I remegber not to long ago the some countries cables were disconnected for some reason or cut or broken.

That was so they could be spliced into so when the are reconnected/repaired to listen spying parties would go undetected. When the cable came back on line whatever the attenuation is is what it is. If someone taps in to a previosly connected line the attenuation would drop.

Just my opinion..

RB out.





posted on Dec, 7 2010 @ 01:30 PM
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reply to post by Rocky Black
 


Pure fantasy.



posted on Dec, 8 2010 @ 02:38 PM
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Originally posted by Rocky Black
reply to post by samkent
 




What ever happen to the kursk. Does anyone know? I think they said it expploded during a firing exercise of a new rocket type torpedo.

At least that is what the US navy reported as it was stalking the subs acoustics and said it sounded like it launched a rocket.

As I recall, the Russians said a torpedo 'went hot' , meaning it launched.

It was not in a tube.



posted on Dec, 8 2010 @ 02:47 PM
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Originally posted by samkent
reply to post by Rocky Black
 


Pure fantasy.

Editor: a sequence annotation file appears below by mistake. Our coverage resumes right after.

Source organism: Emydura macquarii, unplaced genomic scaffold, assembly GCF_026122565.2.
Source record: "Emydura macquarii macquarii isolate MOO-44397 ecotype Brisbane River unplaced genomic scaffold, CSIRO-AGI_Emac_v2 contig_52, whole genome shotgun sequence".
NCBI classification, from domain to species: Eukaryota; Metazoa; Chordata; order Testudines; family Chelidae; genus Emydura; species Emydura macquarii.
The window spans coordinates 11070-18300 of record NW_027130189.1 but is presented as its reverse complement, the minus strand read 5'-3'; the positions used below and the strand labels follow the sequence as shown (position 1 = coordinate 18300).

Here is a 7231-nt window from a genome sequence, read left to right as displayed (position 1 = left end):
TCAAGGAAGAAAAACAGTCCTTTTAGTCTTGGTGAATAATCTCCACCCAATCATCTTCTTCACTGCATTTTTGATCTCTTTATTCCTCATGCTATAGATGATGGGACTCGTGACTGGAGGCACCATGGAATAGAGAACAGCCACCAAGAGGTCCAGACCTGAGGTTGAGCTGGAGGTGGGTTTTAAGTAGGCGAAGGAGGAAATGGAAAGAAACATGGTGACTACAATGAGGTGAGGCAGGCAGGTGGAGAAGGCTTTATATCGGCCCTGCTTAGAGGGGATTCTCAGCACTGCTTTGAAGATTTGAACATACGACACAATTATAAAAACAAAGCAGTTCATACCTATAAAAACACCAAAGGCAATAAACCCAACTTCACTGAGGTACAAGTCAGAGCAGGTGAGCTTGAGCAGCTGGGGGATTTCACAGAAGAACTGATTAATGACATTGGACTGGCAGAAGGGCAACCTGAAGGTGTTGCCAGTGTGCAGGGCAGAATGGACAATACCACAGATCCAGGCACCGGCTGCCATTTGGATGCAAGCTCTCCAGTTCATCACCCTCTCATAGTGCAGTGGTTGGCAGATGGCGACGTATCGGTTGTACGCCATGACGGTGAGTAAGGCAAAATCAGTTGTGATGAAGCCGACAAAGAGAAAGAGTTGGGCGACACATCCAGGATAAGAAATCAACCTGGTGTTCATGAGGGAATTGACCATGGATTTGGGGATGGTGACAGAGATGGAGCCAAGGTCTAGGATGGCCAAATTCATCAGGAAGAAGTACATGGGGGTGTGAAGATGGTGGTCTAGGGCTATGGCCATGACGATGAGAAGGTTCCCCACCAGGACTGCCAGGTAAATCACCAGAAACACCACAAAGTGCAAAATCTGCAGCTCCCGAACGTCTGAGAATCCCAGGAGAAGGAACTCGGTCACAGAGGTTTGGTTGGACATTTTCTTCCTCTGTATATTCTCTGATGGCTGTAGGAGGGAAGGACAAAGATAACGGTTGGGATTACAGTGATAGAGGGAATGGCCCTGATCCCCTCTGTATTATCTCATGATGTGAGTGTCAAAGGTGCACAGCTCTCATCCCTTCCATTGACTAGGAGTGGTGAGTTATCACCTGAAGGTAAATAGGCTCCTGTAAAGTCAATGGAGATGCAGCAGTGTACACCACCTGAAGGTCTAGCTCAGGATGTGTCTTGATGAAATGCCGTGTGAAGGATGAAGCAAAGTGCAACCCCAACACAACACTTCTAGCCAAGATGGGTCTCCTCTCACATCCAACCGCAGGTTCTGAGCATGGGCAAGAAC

The US tapped a supposedly secure Soviet underwater cable during the Cold War.

The work was done by divers working from a submarine. Operation Ivy Bells was the name of the mission.

Link



posted on Dec, 8 2010 @ 03:01 PM
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reply to post by butcherguy
 


"Operation Ivy" was in the 1970s. Think about the technology, then. Other ATS member mentioned fibre optics...


In the 1960s, transoceanic cables were coaxial cables that transmitted frequency-multiplexed voiceband signals. A high voltage direct current on the inner conductor powered the repeaters. The first-generation repeaters are among the most reliable vacuum tube amplifiers ever designed. Later ones were transistorized. Many of these cables are still usable, but abandoned because their capacity is too small to be commercially viable. Some have been used as scientific instruments to measure earthquake waves and other geomagnetic events.


Do you mean to suggest that fibre optics were used by the Soviets in the 1970s?


In the 1980s, fiber optic cables were developed. The first transatlantic telephone cable to use optical fiber was TAT-8, which went into operation in 1988.


en.wikipedia.org...

Funny, how some stories just need to have a further investigation, to get at a deeper (pun) truth.....



posted on Dec, 8 2010 @ 03:04 PM
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reply to post by weedwhacker
 


I gave you a star for bringing up a good point, I was vague.


Pure fantasy.

That was the quote I was working from, fairly vague, I think you will agree.

I was saying that cable 'tapping' can and has been done clandestinely from submerged submarines. It has, right?

I also should say that being familiar with the Ivy story, I know that the cable was not opened or spliced in any way, which would mean that it could not have been a fiber optic cable that they were working with.